Bloomberg recently highlighted a small-sample study in California from JAMA Network about the types of injuries that have resulted from the massive uptick in scooter usage. The report found that fewer than 5 percent of people who rode the scooters wore helmets (it's not required in Cali), and many riders admitted to ignoring traffic rules.
The survey found that more than 80 percent of the patients had simply fallen off the scooters (11 percent hit something), and that resulted in about 40 percent of the patients suffering head injuries. Furthermore, 32 percent suffered broken bones.
The sample was limited, only looking at 249 patients from two Southern California emergency rooms between September 2017 and August 2018. It is important to note, however, that there is no mention of whether these were first-time users, how often they rode, or how long their rides were. The demographics of the survey could easily change with a bigger sample size, but this study found that the riders were about 34 years old on average and that 58 percent of the patients were male.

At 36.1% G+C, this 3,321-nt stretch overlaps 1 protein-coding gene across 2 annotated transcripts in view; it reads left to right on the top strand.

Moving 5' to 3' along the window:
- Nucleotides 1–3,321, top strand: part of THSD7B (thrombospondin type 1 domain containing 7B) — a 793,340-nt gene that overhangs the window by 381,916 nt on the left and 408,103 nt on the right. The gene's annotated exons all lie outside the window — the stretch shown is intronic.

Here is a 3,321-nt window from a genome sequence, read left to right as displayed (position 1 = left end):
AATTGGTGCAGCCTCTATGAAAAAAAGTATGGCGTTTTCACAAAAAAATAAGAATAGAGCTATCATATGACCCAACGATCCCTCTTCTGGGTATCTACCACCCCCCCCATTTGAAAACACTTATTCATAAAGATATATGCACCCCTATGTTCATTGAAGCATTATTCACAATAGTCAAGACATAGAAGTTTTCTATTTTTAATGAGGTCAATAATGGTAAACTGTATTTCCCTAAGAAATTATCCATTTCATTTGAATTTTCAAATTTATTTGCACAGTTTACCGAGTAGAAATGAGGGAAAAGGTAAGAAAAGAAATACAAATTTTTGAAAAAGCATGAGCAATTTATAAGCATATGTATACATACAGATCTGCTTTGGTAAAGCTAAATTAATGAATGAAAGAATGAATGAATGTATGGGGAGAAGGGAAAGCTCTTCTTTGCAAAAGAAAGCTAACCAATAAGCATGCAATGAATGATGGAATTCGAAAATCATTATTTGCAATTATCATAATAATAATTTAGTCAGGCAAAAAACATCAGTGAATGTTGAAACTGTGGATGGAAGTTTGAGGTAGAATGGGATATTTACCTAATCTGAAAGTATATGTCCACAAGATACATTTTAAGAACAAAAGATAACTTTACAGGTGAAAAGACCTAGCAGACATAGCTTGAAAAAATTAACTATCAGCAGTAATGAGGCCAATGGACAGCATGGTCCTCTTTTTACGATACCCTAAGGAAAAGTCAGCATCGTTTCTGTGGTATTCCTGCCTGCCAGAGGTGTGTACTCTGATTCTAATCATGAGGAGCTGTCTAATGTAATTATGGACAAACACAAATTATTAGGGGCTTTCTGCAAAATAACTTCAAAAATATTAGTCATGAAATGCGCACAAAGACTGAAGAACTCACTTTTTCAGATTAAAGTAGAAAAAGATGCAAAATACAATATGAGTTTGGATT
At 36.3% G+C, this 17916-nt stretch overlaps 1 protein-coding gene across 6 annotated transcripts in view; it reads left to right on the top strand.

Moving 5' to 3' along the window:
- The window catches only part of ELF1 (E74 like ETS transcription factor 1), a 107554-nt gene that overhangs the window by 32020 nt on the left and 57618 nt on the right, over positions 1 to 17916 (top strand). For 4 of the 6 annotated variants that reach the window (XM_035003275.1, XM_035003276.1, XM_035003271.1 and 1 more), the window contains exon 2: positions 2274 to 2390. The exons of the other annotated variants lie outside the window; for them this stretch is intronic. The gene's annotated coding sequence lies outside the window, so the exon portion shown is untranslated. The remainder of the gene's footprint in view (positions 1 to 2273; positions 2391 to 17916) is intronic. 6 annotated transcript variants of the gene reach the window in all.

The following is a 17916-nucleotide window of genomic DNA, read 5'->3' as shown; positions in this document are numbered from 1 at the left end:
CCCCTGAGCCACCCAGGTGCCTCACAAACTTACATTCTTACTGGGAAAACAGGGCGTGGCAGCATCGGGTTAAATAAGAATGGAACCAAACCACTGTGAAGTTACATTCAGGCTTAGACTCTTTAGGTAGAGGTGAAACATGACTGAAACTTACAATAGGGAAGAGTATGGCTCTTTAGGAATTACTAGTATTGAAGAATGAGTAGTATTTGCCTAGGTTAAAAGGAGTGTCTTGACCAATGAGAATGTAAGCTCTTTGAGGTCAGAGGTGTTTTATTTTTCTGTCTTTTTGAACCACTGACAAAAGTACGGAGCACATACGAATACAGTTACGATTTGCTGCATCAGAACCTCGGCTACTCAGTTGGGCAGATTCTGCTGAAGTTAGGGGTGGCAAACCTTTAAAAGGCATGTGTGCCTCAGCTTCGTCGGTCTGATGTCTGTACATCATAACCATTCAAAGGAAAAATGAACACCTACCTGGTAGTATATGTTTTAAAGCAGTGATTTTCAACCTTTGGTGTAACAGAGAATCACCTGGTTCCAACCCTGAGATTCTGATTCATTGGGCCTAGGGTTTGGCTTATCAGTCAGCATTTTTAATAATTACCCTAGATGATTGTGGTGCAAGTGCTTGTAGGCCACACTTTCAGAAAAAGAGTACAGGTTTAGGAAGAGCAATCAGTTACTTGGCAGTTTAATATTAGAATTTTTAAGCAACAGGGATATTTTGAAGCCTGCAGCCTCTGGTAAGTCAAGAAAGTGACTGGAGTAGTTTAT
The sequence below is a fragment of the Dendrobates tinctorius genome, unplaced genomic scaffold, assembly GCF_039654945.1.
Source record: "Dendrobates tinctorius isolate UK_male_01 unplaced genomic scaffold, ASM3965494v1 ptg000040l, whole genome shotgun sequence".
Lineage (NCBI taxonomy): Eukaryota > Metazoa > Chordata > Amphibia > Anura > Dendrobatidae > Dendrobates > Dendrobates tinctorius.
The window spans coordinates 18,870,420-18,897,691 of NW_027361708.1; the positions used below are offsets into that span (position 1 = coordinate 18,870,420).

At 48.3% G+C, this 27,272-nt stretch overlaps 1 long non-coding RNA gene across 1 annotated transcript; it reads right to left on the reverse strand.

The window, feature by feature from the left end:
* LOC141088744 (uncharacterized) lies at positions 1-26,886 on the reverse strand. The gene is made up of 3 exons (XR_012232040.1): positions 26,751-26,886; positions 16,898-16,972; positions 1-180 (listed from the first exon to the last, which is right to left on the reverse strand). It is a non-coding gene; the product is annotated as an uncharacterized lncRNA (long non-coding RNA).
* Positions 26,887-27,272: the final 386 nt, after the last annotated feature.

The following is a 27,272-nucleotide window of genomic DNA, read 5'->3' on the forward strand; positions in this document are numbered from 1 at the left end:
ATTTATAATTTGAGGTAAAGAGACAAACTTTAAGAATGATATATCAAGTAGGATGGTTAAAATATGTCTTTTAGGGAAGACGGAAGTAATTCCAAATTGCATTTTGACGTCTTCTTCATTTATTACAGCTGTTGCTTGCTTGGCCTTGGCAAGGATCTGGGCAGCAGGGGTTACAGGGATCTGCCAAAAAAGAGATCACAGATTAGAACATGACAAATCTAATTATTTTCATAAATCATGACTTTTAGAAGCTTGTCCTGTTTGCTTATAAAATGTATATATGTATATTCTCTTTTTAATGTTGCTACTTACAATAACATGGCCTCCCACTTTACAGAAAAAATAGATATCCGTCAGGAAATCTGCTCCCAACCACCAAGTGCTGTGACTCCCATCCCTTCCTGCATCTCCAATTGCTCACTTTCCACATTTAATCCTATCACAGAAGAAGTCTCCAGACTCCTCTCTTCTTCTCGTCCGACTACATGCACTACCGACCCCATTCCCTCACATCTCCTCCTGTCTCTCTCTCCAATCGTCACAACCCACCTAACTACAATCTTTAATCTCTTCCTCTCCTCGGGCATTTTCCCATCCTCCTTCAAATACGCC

Averting the subject, a quote from one of the more popular scooter brands, Bird, tried to disqualify the study saying it was "very limited" and "fails to take into account the sheer number of e-scooter trips taken." That's not necessarily wrong, but the study didn't try to hide the fact of its limited scope either.
Bloomberg goes on to discuss the consequences of these types of injuries and the expected legal complications that come with them. See how the sentence, "You may not know who the rider is if there's a 'scoot-and-run' situation" fits into all this by reading the full story on Bloomberg.